Today, the man who found satisfaction in her pain is the only one who saw the look of terror written across her face as he tied the cord of the hair straightener around her neck. Only he knows if she begged for her life as she struggled to breathe. He must have seen her cry and yet he pulled harder and made sure she would never live to tell who he was.

How did her parents feel when they came home only to find their daughter ravaged, strangled to death and placed under her bed? Will a father be able to forgive himself for not being there to protect his daughter during the moment she needed him the most? Did her mother shriek and her legs give up from under her when she saw the lifeless body of the child she nursed and nurtured into the beautiful young lady she had now become?

These are all questions that can only be answered by the individuals who were present that day. We could only speculate and endeavor to put ourselves in their shoes, but we will never truly understand. We will never fully know what it feels like to be helpless, alone and powerless unless we find ourselves in the same situation Karen was in; nor will we ever feel a parent’s pain in losing a child through an act of utter barbarity committed in broad daylight and inside the place she called home—a sanctuary where she felt most secure. If Karen was not safe inside the comfort of her own home in a gated community, I shudder at the thought of the predicament faced by the thousands of Filipinos who live in the streets or the hundreds of thousands more displaced by local conflicts.

As cries for justice spread throughout social media, society is grasping at straws still unable to comprehend the level of depravity that could lead to the commission of such barbarity. There are many things I do not understand and perhaps never will. I cannot understand how a man could willingly take the life of another. I will never understand how a man can derive pleasure from the pain of another or the complete lack of humanity to feel a tinge of pity as he watched Karen struggle.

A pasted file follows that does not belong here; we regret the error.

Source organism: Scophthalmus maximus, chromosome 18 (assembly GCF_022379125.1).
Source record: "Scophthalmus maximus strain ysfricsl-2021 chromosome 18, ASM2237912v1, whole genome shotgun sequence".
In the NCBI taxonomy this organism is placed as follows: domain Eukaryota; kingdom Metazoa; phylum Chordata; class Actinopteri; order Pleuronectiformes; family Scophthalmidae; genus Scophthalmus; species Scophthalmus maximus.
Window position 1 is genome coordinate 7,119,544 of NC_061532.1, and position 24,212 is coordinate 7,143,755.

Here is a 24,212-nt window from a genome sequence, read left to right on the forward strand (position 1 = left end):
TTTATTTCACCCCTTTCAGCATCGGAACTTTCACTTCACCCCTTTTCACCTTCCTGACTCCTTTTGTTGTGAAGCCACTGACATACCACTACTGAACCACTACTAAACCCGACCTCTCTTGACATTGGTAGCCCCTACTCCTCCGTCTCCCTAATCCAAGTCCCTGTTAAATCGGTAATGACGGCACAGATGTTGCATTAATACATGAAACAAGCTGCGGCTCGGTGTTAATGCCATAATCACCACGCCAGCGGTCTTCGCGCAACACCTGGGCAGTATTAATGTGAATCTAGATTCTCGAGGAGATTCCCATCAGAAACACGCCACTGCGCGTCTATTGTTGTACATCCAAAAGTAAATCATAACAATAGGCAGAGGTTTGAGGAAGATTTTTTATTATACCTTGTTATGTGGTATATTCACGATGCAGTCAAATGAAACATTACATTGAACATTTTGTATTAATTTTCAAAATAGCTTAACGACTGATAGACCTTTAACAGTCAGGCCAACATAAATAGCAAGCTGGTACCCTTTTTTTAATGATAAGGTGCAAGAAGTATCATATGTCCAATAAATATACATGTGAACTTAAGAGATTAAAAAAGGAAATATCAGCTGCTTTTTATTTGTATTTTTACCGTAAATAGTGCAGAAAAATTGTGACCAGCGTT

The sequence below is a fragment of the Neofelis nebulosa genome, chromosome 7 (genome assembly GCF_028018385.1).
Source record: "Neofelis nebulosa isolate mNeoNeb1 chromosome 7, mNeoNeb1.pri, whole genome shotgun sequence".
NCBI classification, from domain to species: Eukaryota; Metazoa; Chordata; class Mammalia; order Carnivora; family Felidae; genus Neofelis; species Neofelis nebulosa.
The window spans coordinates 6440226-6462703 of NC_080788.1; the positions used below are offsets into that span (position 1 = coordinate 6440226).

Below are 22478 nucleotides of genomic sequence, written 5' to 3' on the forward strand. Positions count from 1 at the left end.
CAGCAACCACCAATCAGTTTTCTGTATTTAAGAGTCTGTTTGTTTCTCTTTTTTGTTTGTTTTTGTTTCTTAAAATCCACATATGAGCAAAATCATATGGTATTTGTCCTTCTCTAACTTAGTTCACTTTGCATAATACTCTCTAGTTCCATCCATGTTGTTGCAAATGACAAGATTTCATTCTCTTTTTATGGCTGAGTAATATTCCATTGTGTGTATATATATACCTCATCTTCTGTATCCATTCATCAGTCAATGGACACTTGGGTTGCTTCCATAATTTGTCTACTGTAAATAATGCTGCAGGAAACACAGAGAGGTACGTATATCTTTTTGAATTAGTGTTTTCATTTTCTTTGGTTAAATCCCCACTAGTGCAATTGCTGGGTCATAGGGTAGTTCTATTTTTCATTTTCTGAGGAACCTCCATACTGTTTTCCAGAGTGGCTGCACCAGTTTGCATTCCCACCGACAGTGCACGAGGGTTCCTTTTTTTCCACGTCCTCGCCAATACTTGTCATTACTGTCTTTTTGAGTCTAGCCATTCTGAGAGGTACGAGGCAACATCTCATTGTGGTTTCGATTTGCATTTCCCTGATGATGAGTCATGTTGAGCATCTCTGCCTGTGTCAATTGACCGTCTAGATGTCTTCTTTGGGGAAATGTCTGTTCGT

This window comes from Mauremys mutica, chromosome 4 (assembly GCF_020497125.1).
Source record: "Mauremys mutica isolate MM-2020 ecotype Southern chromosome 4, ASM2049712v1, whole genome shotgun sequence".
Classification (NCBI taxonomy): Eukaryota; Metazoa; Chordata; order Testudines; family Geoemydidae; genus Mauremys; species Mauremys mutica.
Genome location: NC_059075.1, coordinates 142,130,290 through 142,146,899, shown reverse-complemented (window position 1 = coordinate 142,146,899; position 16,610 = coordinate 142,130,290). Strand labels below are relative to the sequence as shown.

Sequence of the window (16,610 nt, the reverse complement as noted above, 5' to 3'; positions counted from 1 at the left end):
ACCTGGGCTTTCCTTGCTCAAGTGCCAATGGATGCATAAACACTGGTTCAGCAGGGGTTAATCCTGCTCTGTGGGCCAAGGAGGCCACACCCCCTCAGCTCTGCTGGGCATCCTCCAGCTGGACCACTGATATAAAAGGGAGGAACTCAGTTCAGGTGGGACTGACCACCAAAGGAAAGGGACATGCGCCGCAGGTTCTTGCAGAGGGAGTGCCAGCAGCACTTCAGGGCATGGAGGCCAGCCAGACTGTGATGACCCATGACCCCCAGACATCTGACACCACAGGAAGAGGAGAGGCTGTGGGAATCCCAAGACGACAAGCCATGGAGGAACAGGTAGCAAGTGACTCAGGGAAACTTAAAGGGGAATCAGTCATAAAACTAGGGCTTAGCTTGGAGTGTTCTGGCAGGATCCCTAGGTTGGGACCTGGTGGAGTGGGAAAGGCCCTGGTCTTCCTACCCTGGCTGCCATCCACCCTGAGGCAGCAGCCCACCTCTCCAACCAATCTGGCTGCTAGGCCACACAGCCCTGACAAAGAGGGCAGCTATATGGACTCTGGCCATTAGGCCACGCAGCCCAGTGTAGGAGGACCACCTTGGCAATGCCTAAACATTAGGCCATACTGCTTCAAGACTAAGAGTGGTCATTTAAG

What I understand is that, against men like these, no law—no matter how stiff the punishment—will serve as deterrent. Rape is not a result of culture or the sense of entitlement that a man can impose his will on a woman. We should be reminded that rape is not a crime committed against women who wear “sexy” clothes or against women who “asked for it.” It is a crime committed by a depraved man, whose lust knows no law, against a woman left helpless and alone either by circumstance or by chance.

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Rape is a manifestation of a state of mind that is beyond repair. It is a deplorable act that has no place in today’s society. It should be made clear that in no country in this world will rape, in whatever form, be tolerated. Not today, not ever.

For Karen, the young girl who lost her dreams and for her family whose grief is beyond comprehension, the perpetrator must be found quickly and justice served.

David Padin is a graduate of the University of San Carlos-Cebu.

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TAGS: cebu, crime, justice, Karen Kaye Montebon, Rape